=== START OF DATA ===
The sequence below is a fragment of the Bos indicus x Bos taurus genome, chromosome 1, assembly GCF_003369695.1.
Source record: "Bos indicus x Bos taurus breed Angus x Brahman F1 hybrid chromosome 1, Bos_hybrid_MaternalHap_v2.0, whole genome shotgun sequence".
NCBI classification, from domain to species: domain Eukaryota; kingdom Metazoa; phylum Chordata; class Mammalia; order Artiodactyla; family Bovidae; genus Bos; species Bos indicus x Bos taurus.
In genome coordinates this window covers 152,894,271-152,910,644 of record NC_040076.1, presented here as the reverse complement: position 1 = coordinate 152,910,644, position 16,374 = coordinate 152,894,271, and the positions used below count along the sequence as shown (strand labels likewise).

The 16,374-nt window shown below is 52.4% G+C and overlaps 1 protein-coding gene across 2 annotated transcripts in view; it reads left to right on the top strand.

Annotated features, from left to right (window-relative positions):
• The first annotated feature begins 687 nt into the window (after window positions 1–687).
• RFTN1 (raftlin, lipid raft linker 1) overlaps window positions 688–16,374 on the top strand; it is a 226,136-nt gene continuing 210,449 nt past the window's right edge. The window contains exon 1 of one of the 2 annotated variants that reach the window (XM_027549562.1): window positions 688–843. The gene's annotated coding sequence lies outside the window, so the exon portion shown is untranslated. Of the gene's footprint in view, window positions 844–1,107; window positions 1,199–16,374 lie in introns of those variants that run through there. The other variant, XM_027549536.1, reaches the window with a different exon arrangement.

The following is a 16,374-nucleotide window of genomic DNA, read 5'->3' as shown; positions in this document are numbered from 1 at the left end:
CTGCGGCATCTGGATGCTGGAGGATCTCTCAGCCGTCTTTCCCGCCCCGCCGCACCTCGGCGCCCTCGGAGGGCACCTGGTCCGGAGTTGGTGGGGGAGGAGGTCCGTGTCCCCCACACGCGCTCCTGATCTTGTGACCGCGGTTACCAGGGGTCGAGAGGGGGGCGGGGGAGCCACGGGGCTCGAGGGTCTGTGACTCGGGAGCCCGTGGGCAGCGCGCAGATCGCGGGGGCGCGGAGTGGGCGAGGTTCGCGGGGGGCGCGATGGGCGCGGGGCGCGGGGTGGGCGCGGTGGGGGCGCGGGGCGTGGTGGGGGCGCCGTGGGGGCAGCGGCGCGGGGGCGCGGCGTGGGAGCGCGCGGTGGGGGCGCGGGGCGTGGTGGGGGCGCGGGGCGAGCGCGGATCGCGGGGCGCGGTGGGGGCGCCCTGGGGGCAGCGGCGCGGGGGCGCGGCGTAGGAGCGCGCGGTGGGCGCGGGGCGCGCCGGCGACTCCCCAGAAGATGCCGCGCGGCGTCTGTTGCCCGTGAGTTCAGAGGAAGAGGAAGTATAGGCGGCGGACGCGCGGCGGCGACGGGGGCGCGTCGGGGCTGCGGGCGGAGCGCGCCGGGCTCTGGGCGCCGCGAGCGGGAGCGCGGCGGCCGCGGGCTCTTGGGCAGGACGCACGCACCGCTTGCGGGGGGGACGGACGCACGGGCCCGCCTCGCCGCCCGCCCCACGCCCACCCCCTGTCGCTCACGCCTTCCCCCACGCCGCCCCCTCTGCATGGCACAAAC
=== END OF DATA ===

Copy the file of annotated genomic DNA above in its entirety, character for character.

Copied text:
The sequence below is a fragment of the Bos indicus x Bos taurus genome, chromosome 1, assembly GCF_003369695.1.
Source record: "Bos indicus x Bos taurus breed Angus x Brahman F1 hybrid chromosome 1, Bos_hybrid_MaternalHap_v2.0, whole genome shotgun sequence".
NCBI classification, from domain to species: domain Eukaryota; kingdom Metazoa; phylum Chordata; class Mammalia; order Artiodactyla; family Bovidae; genus Bos; species Bos indicus x Bos taurus.
In genome coordinates this window covers 152,894,271-152,910,644 of record NC_040076.1, presented here as the reverse complement: position 1 = coordinate 152,910,644, position 16,374 = coordinate 152,894,271, and the positions used below count along the sequence as shown (strand labels likewise).

The 16,374-nt window shown below is 52.4% G+C and overlaps 1 protein-coding gene across 2 annotated transcripts in view; it reads left to right on the top strand.

Annotated features, from left to right (window-relative positions):
• The first annotated feature begins 687 nt into the window (after window positions 1–687).
• RFTN1 (raftlin, lipid raft linker 1) overlaps window positions 688–16,374 on the top strand; it is a 226,136-nt gene continuing 210,449 nt past the window's right edge. The window contains exon 1 of one of the 2 annotated variants that reach the window (XM_027549562.1): window positions 688–843. The gene's annotated coding sequence lies outside the window, so the exon portion shown is untranslated. Of the gene's footprint in view, window positions 844–1,107; window positions 1,199–16,374 lie in introns of those variants that run through there. The other variant, XM_027549536.1, reaches the window with a different exon arrangement.

The following is a 16,374-nucleotide window of genomic DNA, read 5'->3' as shown; positions in this document are numbered from 1 at the left end:
CTGCGGCATCTGGATGCTGGAGGATCTCTCAGCCGTCTTTCCCGCCCCGCCGCACCTCGGCGCCCTCGGAGGGCACCTGGTCCGGAGTTGGTGGGGGAGGAGGTCCGTGTCCCCCACACGCGCTCCTGATCTTGTGACCGCGGTTACCAGGGGTCGAGAGGGGGGCGGGGGAGCCACGGGGCTCGAGGGTCTGTGACTCGGGAGCCCGTGGGCAGCGCGCAGATCGCGGGGGCGCGGAGTGGGCGAGGTTCGCGGGGGGCGCGATGGGCGCGGGGCGCGGGGTGGGCGCGGTGGGGGCGCGGGGCGTGGTGGGGGCGCCGTGGGGGCAGCGGCGCGGGGGCGCGGCGTGGGAGCGCGCGGTGGGGGCGCGGGGCGTGGTGGGGGCGCGGGGCGAGCGCGGATCGCGGGGCGCGGTGGGGGCGCCCTGGGGGCAGCGGCGCGGGGGCGCGGCGTAGGAGCGCGCGGTGGGCGCGGGGCGCGCCGGCGACTCCCCAGAAGATGCCGCGCGGCGTCTGTTGCCCGTGAGTTCAGAGGAAGAGGAAGTATAGGCGGCGGACGCGCGGCGGCGACGGGGGCGCGTCGGGGCTGCGGGCGGAGCGCGCCGGGCTCTGGGCGCCGCGAGCGGGAGCGCGGCGGCCGCGGGCTCTTGGGCAGGACGCACGCACCGCTTGCGGGGGGGACGGACGCACGGGCCCGCCTCGCCGCCCGCCCCACGCCCACCCCCTGTCGCTCACGCCTTCCCCCACGCCGCCCCCTCTGCATGGCACAAAC